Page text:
The incidence of fuel taxation in India
Fuel taxes have returned to centre stage as a potential policy instrument for greenhouse gas abatement. However critics have complained that a fuel tax is regressive. Such claims are based on few studies conducted in developed countries. This paper tests the validity of this claim for India. It uses data from a representative household survey covering more than 124 thousand Indian households. The study finds that a fuel tax is progressive. Using an input-output approach, this paper tries to study the distributional effect, once price change in non fuel goods (arising out of fuel tax) is considered. The progressivity result holds good even when one considers indirect consumption of fuel through its use as an intermediate input.
|Date of creation:||Mar 2008|
|Date of revision:|
|Contact details of provider:|| Postal: |
Web page: http://www.isid.ac.in/~pu/
More information through EDIRC
Please report citation or reference errors to , or , if you are the registered author of the cited work, log in to your RePEc Author Service profile, click on "citations" and make appropriate adjustments.:
- James M. Poterba, 1991.
"Is the Gasoline Tax Regressive?,"
in: Tax Policy and the Economy, Volume 5, pages 145-164
National Bureau of Economic Research, Inc.
- Gupta, Gautam & Kohlin, Gunnar, 2006. "Preferences for domestic fuel: Analysis with socio-economic factors and rankings in Kolkata, India," Ecological Economics, Elsevier, vol. 57(1), pages 107-121, April.
- Sarah E. West & Roberton C. Williams III, 2002.
"Estimates from a Consumer Demand System: Implications for the Incidence of Environmental Taxes,"
NBER Working Papers
9152, National Bureau of Economic Research, Inc.
- West, Sarah E. & Williams, R.C.Roberton III, 2004. "Estimates from a consumer demand system: implications for the incidence of environmental taxes," Journal of Environmental Economics and Management, Elsevier, vol. 47(3), pages 535-558, May.
- Gangopadhyay, Shubhashis & Ramaswami, Bharat & Wadhwa, Wilima, 2005. "Reducing subsidies on household fuels in India: how will it affect the poor?," Energy Policy, Elsevier, vol. 33(18), pages 2326-2336, December.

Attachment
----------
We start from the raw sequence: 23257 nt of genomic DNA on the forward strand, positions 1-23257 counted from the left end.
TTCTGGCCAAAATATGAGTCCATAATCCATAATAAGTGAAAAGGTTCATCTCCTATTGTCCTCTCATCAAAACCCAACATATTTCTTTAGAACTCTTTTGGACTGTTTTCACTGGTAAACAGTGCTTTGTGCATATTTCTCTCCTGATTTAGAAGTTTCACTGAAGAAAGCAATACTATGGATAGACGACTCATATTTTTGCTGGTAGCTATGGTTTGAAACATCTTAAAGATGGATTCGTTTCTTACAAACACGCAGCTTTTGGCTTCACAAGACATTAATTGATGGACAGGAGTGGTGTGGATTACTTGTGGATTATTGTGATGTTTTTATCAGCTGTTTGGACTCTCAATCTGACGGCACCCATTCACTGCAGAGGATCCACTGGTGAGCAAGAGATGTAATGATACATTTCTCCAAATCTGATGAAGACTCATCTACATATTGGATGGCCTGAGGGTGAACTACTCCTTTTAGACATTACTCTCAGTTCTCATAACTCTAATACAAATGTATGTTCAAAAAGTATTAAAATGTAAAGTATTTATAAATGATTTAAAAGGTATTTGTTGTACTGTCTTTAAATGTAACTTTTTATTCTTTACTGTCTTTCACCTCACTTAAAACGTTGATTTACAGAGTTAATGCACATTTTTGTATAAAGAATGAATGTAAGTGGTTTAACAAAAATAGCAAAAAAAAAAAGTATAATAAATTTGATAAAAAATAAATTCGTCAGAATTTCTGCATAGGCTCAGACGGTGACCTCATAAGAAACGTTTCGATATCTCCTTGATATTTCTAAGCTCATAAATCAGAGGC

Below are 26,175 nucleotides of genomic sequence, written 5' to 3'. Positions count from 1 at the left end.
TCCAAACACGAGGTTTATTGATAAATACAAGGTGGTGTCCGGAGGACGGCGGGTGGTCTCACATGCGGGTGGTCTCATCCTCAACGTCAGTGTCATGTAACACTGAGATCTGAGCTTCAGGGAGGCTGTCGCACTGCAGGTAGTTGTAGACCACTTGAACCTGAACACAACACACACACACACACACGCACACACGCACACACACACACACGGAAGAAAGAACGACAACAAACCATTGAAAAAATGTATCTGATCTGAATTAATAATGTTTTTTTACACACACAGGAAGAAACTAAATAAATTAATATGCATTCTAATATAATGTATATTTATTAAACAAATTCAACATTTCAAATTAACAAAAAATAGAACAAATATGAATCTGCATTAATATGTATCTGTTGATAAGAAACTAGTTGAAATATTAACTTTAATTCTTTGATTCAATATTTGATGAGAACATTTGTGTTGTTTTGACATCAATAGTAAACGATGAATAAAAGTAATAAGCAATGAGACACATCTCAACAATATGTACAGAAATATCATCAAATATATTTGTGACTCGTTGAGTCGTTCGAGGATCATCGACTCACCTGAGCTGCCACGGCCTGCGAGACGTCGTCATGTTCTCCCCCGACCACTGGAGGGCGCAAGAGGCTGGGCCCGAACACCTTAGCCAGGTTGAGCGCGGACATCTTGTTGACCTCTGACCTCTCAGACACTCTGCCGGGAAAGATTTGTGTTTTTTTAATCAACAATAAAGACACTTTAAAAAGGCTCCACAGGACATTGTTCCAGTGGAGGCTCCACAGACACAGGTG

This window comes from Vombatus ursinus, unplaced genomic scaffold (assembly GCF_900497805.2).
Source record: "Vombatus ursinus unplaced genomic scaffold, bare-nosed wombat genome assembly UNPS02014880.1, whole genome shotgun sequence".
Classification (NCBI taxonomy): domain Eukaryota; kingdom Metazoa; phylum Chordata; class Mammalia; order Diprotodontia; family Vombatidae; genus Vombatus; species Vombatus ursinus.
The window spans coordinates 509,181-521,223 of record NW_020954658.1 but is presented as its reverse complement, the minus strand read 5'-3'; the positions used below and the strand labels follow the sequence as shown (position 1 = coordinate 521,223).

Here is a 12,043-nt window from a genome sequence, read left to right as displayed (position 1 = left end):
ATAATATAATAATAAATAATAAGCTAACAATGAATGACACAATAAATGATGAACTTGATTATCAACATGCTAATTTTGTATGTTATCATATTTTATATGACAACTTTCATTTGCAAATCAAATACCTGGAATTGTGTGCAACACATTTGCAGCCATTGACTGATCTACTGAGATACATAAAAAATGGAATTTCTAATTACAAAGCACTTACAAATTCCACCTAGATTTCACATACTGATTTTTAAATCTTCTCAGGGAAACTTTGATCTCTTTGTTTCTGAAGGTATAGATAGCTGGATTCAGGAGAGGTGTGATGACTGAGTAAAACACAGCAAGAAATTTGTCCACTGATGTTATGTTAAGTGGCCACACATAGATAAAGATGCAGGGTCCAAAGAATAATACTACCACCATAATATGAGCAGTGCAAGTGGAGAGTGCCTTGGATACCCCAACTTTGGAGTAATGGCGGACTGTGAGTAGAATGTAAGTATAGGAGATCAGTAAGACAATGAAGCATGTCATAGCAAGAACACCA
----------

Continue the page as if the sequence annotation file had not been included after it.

- West, Sarah E., 2004. "Distributional effects of alternative vehicle pollution control policies," Journal of Public Economics, Elsevier, vol. 88(3-4), pages 735-757, March.
- Gundimeda, Haripriya & Kohlin, Gunnar, 2008. "Fuel demand elasticities for energy and environmental policies: Indian sample survey evidence," Energy Economics, Elsevier, vol. 30(2), pages 517-546, March.
- Kangni Kpodar, 2011.
"Impact de l'accroissement du prix des produits pétroliers sur la distribution des revenus au Mali,"
- Kangni Kpodar & Calvin Djiofack, 2010. "The Distributional Effects of Oil Price Changes on Household Income: Evidence from Mali," Journal of African Economies, Centre for the Study of African Economies (CSAE), vol. 19(2), pages 205-236, March.
- Kangni Kpodar, 2006. "Distributional Effects of Oil Price Changeson Household Expenditures: Evidence From Mali," IMF Working Papers 06/91, International Monetary Fund.
- Kangni KPODAR, 2007. "Impact de l’accroissement du prix des produits pétroliers sur la distribution des revenus au Mali," Working Papers 200701, CERDI.
- Ramanathan, R., 1999. "Short- and long-run elasticities of gasoline demand in India: An empirical analysis using cointegration techniques," Energy Economics, Elsevier, vol. 21(4), pages 321-330, August.
- Steininger, Karl W. & Friedl, Birgit & Gebetsroither, Brigitte, 2007. "Sustainability impacts of car road pricing: A computable general equilibrium analysis for Austria," Ecological Economics, Elsevier, vol. 63(1), pages 59-69, June.
When requesting a correction, please mention this item's handle: RePEc:ind:isipdp:08-05. See general information about how to correct material in RePEc.
For technical questions regarding this item, or to correct its authors, title, abstract, bibliographic or download information, contact: (Shamprasad M. Pujar)
If references are entirely missing, you can add them using this form.